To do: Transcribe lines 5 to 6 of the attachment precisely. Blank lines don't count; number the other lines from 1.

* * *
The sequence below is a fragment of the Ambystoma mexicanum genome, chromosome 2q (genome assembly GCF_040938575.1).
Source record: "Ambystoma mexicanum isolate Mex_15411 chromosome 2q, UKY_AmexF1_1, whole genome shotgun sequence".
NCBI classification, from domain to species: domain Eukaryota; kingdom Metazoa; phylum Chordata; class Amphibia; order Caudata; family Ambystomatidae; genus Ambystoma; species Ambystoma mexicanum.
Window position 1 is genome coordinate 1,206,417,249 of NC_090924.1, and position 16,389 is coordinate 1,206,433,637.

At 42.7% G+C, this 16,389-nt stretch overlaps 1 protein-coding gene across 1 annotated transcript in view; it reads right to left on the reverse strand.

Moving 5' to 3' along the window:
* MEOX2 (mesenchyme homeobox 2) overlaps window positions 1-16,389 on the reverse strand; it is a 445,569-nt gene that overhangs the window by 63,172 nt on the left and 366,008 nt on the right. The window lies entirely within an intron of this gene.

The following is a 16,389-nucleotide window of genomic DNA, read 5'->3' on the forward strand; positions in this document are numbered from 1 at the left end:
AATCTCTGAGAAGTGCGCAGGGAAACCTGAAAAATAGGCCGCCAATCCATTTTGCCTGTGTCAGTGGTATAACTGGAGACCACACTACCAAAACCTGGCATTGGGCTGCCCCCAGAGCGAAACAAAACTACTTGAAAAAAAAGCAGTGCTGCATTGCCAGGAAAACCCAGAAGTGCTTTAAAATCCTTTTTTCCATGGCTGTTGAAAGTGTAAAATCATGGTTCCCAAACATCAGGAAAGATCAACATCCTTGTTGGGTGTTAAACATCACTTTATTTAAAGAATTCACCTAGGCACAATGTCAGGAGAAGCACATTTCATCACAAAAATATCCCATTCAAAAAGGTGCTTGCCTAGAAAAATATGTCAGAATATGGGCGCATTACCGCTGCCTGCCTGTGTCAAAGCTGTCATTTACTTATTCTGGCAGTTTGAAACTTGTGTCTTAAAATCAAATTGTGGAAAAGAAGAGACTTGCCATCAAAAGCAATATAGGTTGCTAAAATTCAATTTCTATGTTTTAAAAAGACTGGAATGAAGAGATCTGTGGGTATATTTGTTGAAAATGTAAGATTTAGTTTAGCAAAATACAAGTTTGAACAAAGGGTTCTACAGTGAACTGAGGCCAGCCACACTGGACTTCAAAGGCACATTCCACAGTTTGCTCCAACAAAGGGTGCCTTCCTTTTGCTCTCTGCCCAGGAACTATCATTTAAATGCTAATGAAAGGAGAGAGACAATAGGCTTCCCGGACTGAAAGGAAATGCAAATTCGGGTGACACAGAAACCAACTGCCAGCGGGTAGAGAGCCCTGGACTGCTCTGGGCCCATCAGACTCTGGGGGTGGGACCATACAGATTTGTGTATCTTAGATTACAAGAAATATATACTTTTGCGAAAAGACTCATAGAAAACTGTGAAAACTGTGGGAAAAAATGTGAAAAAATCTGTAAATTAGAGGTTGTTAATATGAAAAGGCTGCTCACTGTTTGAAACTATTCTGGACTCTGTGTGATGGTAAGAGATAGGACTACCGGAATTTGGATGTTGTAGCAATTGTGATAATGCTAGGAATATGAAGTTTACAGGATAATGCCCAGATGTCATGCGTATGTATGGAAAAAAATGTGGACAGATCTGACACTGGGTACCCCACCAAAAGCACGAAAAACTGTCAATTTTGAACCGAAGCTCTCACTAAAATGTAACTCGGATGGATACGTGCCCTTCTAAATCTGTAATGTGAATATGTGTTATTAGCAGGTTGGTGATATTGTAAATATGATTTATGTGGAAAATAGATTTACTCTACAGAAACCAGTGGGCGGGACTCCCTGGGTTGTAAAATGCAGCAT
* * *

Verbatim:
At 42.7% G+C, this 16,389-nt stretch overlaps 1 protein-coding gene across 1 annotated transcript in view; it reads right to left on the reverse strand.

Moving 5' to 3' along the window: